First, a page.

They have their work cut out for them.
President Obama on Monday tapped a scientist, a businesswoman and a longtime environmental administrator to help deal with some of the most contentious issues now facing Americans, including energy, the federal budget and reducing air pollution.
Walmart Foundation chief Sylvia Mathews Burwell was nominated to head the Office of Management and Budget, Ernest Moniz was named to lead the Energy Department, and assistant EPA administrator Gina McCarthy was Obama's choice for the Environmental Protection Agency.
The stakes for the OMB are especially high now, with Obama engaged in a heated battle with the Republican-led House about the size and shape of the federal government's budget.
"Sylvia knows her way around a budget," the president said at Monday's White House announcement.
McCarthy would succeed Lisa Jackson, who was repeatedly forced to defend her EPA stance favoring tougher federal standards on toxic pollutants and mercury emissions from coal-burning power plants.
Her nomination could be a signal that Obama plans to make climate change a larger part of his environmental agenda.
Moniz has served on the faculty of the Massachusetts Institute of Technology since 1973, with a research focus on energy technology and policy.
"Ernie knows that we can produce more energy and grow our economy while still taking care of our air, our water and our climate," Obama said.
Burwell faces big challenges in the ongoing budget debate.
The two sides have failed to reach an agreement to avert mandatory, across-the-board spending cuts that took effect Friday. In addition to the cuts -- which amount to $85 billion through the next seven months of the current fiscal year -- a possible government shutdown looms at the end of this month.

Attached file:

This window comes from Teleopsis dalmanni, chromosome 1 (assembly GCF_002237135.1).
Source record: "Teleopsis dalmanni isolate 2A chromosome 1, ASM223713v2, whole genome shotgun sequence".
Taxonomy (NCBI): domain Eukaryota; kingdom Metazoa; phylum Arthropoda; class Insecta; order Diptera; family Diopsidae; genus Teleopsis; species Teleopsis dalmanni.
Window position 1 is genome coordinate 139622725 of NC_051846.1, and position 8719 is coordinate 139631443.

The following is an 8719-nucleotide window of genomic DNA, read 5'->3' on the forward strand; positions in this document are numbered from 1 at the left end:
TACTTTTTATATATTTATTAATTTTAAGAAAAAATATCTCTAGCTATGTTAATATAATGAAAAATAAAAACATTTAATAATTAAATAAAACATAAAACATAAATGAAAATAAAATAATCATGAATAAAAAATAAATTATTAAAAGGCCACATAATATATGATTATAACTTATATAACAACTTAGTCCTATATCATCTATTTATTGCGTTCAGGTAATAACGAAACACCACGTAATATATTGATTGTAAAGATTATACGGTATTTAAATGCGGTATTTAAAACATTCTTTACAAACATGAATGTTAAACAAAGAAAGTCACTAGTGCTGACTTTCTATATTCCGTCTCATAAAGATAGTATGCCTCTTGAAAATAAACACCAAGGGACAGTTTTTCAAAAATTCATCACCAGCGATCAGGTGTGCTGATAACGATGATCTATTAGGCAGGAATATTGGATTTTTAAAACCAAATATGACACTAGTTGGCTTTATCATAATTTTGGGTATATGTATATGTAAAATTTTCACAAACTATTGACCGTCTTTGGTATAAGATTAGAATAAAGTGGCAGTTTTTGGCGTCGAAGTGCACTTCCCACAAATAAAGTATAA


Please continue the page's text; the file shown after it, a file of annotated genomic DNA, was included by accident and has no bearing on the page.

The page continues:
McCarthy's nomination got a thumbs up from former Clinton administration EPA chief Carol Browner, who said she has "worked for and with both sides of the aisle to forge common-sense and science-based solutions to protect children, seniors and the public health from dangerous pollution."
As EPA chief, McCarthy would step into a lion's den of controversy over proposed anti-pollution regulations. In 2010, Jackson vigorously defended the EPA against legislation that would have stopped the agency from regulating carbon emissions.
She wrote an editorial accusing the bill's backers of siding with "big oil companies and their lobbyists" in an effort to "take away EPA's ability to protect the health and welfare of Americans from greenhouse gas pollution."
The bill was defeated in the Democratic-led Senate.
In the 2012 presidential campaign, GOP candidate Mitt Romney accused Jackson and two other Obama appointees of pursuing policies that drive up gasoline prices. He called for her firing.
During her 25-year career, McCarthy has worked at the state and local levels, including time as commissioner for the Connecticut Department of Environmental Protection.
She has also worked for Republican governors, including Romney in Massachusetts, where she once directed his environmental policy.
"I played a pretty good role in trying to get Gov. Romney to finally sign the Massachusetts climate change action plan," she told CNN's Jim Acosta last March during the Republican primary.
Moniz was Department of Energy undersecretary from 1997 to January 2001, focusing on nuclear weapons stockpile stewardship. He also was the Department of Energy secretary's special negotiator for Russian nuclear materials disposition programs.
All three of Obama's nominees must be approved by the Senate before can take their new jobs.